Article Posted Tuesday September 8, 2020


Canadians' mental health declines in August, reversing the trend of improvement since April

Morneau Shepell's Mental Health Index for August is -11, which indicates a decline from the pre-pandemic benchmark of 75

Morneau Shepell released its monthly Mental Health Index™ report, showing a consistent negative mental health score for the fifth consecutive month and a decline from July's score of -10. The findings indicate that Canadians' mental health continues to be affected by the impact of COVID-19, including concerns about a second wave, ongoing economic uncertainties, and the added concern of students returning to school.

The Mental Health Index™ score is -11. The score measures the improvement or decline in mental health from the pre-2020 benchmark of 75. The Mental Health Index™ also tracks sub-scores against the benchmark, measuring the risk of anxiety (-12.9), depression (-12.7), optimism (-12.7), isolation (-12.1) and work productivity (-11.1). All sub-scores worsened when compared to the improvements seen the previous month, excluding work productivity, which remains unchanged.

"The financial and economic impact of the pandemic can't be ignored, however, there also needs to be more attention to the ongoing toll the pandemic is having on the mental wellbeing of Canadians. This decline is cause for concern," said Stephen Liptrap (photo), president and chief executive officer. "Canadians' initial feelings of optimism as we started to reopen does not erase the impact of the pandemic. To avoid further declines, public health officials and all levels of government must take the necessary steps to provide support where it's needed most and continue to put the mental health of Canadians first."

Back-to-school anxieties heightened as a result of the pandemic

Safely reopening schools and getting children back into the classroom has been top-of-mind for parents, teachers and youth across the country in recent weeks. The Mental Health Index™ found the mental health scores of individuals with one (-15.2) or two (-13.0) children are significantly lower than those with none (-9.9). Surprisingly, individuals with a full house appear to have adapted well to the pandemic; a score of -8.6 was reported among those with three children or more.

The mental health of those working in the education sector declined to -11.6 from a score of -11.1 in July. Post-secondary students have the largest drop of any group, decreasing from -23.7 to -28.5. Post-secondary students have also consistently had the lowest score of any group when compared to all industries across the country.

"September will be a particularly difficult month for Canadians, as they face another major change in routine and new challenges," said Paula Allen, senior vice president of research, analytics and innovation. "As we navigate several uncertainties over the coming weeks, it's critical that all Canadians continue to be accountable for their health, maintain open communication, and actively invest in their own mental wellbeing."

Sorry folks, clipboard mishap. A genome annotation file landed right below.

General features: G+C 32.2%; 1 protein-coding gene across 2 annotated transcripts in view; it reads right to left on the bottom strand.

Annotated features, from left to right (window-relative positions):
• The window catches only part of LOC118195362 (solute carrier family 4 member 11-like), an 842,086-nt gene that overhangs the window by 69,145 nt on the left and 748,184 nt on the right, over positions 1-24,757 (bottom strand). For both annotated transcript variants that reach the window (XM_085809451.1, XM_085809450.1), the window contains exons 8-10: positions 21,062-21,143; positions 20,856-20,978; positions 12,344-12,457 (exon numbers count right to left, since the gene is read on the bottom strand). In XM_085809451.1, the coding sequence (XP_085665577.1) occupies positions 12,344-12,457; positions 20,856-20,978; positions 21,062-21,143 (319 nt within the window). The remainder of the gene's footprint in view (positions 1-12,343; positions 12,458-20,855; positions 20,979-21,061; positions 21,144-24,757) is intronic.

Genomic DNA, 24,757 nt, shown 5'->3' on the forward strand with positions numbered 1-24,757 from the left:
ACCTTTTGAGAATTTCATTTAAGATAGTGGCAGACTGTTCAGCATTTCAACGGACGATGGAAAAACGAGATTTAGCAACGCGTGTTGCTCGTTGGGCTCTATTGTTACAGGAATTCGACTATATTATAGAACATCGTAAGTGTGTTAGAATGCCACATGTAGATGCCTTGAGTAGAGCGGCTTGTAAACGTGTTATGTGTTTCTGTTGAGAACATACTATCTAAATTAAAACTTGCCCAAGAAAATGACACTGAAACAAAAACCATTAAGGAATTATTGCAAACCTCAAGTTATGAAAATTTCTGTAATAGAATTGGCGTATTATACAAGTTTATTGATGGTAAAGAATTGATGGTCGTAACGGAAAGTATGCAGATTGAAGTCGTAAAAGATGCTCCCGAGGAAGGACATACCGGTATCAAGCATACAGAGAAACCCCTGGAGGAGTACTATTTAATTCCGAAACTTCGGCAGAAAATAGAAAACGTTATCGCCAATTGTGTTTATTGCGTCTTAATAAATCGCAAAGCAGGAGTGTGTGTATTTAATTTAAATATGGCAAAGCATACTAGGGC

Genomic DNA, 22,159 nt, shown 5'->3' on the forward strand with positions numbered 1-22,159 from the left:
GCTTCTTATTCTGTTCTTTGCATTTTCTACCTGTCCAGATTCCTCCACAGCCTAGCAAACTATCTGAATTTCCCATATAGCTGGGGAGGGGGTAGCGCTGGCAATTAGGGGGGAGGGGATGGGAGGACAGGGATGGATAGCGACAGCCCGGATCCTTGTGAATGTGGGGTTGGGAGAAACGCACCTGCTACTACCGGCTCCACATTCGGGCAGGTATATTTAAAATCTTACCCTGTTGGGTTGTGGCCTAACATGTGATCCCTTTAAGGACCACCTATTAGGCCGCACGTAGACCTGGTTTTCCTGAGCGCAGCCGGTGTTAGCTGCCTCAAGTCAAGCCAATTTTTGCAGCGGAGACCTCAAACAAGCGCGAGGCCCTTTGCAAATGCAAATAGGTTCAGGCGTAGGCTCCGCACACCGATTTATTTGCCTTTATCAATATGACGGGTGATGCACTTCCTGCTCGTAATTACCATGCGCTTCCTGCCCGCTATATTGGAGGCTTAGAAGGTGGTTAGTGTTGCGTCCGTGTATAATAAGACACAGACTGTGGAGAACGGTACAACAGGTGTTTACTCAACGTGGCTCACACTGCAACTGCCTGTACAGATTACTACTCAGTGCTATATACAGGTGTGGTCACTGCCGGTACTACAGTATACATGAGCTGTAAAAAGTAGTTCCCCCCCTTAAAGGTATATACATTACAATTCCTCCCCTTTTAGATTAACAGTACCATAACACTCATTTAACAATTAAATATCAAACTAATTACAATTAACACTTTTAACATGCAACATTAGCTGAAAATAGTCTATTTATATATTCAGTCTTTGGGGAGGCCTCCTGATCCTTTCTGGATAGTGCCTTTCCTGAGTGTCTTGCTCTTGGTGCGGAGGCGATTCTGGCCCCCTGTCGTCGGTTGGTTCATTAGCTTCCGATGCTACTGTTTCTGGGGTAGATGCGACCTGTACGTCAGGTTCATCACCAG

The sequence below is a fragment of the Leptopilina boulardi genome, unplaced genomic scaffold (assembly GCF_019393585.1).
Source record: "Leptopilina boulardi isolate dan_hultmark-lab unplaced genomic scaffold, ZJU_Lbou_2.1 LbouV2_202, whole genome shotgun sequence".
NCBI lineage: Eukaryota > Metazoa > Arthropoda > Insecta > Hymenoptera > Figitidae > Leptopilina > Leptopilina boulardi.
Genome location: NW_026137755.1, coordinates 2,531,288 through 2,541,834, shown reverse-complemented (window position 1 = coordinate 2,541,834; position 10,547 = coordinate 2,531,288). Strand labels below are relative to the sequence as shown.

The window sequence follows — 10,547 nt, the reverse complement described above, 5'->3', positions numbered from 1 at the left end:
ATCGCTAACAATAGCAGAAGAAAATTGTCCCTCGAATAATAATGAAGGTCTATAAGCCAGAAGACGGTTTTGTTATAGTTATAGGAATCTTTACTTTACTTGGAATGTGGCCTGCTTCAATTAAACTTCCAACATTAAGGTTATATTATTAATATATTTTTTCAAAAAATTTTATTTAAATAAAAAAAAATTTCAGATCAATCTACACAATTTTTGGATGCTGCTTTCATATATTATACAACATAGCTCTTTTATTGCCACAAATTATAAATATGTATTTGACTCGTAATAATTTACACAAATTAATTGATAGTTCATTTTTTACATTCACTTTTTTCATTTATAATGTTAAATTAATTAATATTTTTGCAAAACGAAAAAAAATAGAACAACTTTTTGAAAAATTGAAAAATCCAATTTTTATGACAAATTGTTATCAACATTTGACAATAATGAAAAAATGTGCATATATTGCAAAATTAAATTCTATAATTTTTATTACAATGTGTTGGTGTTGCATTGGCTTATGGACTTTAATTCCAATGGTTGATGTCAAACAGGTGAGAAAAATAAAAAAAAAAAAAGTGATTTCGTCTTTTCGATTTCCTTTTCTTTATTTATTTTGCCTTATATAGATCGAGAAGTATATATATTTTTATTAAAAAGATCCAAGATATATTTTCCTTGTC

Paradigm shifts from concern over work and finances, to anxieties about personal life

The "new normal" has become a household term since the pandemic began, however, Canadians are still having difficultly adapting to their new routines. When considering the areas that have been most challenging, the Mental Health Index™ found that adjusting to changes in one's personal life was more difficult than in their work life or finances. Thirty-four per cent of respondents stated they were undecided or felt they had adapted poorly to changes in their personal life or routine, and 30 per cent believed they had adapted badly to both changes in work and finances respectively.

The results show that while the first few months of the pandemic brought forward many questions about employment and financial security, the paradigm has now shifted. Canadians have begun to regain some control in areas that were initially challenging and instead, are now facing increasing insecurities in their day-to-day life as restrictions ease across the country and isolated outbreaks occur. Despite respondents saving more and feeling more in control over finances, the most commonly reported concern of Canadians remains the pandemic's ongoing impact on finances and the economy (49 per cent).

"While the economy continues to be top-of-mind for all Canadians, those who indicate high levels of uncertainty (-26.8) and those who most believe we will not return to a pre-pandemic state (-19.6), have the lowest scores. It is important to understand that even as some people are adapting, others are not," said Allen. "The importance of collective responsibility goes well beyond wearing a mask in public. We each need to look for changes in our friends and family, and offer support for those needing professional help."


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ISSN 0824-45
Copyright, 2020

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